People go to law school, fall in love with the law, work for a firm and hate being lawyers. Then, these same people leave and take their intellect and abilities to other professions. Law firms can and should mitigate these losses. It hurts not only the firms but the profession as a whole. While it is not always easy, it is possible to create work environments that maximize employee engagement.
One of the most important issues for associates is equal access to challenging assignments. Senior partners usually choose whomever they want to work on their projects and often gravitate towards people who remind them of their younger selves. The firm’s talent pool develops unevenly as patterns emerge where certain members are favored over others. Often this selection process is due to unconscious bias—yet, studies show these structures are significant barriers to success for women and minorities.
A recent study of women’s leadership issues commissioned by AIGA and conducted by sociologist, Dr. Leyla Acaroglu found that across all industries, women in particular, are subjected to a large framework of unconscious bias. There are expectations of “soft work,” meaning cleaning up after meetings, arranging meals, etc.; burdens not placed on male colleagues. They are also viewed as inherently lacking leadership ability, as leadership is equated with masculine traits.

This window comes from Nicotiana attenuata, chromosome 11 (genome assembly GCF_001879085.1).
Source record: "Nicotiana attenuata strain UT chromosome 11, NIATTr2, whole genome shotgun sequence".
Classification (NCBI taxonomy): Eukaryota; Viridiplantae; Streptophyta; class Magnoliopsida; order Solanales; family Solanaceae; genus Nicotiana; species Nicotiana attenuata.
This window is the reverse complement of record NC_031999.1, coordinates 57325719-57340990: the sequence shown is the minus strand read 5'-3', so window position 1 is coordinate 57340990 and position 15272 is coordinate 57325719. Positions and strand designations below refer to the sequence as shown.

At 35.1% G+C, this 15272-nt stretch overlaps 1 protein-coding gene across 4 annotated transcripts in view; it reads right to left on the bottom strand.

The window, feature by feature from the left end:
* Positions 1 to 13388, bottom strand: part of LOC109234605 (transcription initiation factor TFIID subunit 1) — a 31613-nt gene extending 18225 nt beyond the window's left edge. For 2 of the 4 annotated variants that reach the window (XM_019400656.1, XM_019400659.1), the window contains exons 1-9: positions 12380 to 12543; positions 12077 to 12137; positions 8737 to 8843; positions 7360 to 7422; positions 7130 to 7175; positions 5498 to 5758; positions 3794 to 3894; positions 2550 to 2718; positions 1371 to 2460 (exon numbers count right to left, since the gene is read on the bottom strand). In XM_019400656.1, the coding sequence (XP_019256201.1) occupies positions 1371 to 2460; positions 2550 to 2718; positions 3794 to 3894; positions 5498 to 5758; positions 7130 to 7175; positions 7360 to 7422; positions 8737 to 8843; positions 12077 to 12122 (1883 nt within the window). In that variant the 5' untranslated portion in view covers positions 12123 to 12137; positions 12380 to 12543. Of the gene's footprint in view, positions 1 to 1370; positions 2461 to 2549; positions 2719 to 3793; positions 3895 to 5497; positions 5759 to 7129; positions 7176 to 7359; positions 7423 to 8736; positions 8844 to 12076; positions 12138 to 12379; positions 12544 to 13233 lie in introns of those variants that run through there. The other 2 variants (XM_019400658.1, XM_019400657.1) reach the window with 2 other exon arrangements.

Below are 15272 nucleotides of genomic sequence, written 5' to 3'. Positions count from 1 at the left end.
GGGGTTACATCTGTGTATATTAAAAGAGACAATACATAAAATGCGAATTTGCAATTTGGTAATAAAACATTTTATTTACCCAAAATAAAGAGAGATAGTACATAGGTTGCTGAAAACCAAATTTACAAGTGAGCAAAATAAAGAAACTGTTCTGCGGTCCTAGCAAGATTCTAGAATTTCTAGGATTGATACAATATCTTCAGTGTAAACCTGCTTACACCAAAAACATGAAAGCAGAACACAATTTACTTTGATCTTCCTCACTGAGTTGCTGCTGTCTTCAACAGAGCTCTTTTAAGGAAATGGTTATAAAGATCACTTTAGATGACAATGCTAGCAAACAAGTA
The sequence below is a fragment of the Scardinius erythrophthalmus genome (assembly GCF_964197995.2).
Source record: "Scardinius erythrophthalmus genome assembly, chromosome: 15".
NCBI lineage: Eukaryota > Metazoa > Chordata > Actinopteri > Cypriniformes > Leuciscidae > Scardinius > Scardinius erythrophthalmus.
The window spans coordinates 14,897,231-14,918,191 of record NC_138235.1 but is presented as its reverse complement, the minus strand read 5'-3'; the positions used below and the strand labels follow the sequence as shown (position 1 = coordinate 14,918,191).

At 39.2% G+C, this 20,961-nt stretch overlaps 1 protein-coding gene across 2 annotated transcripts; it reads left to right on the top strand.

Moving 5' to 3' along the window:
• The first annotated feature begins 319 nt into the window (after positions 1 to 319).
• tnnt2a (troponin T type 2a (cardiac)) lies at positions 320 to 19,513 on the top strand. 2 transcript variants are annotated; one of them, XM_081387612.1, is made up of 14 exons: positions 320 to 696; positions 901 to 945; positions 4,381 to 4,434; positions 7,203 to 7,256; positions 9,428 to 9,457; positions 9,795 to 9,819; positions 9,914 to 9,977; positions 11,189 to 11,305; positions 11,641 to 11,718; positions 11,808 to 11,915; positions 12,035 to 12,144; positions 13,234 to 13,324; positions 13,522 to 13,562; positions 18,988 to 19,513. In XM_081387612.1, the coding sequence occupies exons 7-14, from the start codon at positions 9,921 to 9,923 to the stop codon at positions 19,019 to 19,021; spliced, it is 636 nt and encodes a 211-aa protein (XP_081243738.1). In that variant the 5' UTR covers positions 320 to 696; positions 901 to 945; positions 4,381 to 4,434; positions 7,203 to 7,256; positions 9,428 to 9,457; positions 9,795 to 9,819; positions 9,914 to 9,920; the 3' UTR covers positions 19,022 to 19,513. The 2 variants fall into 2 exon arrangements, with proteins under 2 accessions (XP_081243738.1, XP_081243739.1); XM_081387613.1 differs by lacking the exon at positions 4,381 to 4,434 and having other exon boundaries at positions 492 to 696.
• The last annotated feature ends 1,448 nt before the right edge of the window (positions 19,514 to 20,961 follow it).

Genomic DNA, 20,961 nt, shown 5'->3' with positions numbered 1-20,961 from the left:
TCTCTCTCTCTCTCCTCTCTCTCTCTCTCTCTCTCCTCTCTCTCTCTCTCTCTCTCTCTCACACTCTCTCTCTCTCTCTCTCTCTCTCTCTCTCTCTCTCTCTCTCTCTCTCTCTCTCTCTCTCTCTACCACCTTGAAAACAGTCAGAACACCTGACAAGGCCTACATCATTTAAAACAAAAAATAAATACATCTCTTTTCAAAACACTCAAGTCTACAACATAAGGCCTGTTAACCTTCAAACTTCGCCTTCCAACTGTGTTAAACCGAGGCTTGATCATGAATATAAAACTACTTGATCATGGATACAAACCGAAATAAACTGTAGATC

Leadership development for women in particular, is a critical issue to address to retain a higher percentage today’s talent pool. Associates often complain their reviews are perfunctory and lack substantive feedback or career advancement direction. Even worse they sometimes receive criticism based on work that is months old when little can be substantively done to address it. Granted, partners have extraordinary demands on their time balancing client demands. Yet, a law firm is a business that is completely dependent upon the intellect of its workforce and to not cultivate 50% of it is bad business.
All businesses today are competing to be “an employer of choice.” If law firms are going to effectively vie for the best talent, they will have to rethink their current model as Boomers age out of the workforce. Studies have shown that people in general are rarely motivated by money alone and that is especially true of millennials. Millennials thrive on training, development and especially workplace flexibility.
Twenty years ago, clients demanded more diversity from their firms; they will continue to demand diversity in senior leadership—and that will include women. Managing, developing and retaining talent is a challenge for all businesses. But when people are in essence your product, then leadership development is not a cost but an investment in future success.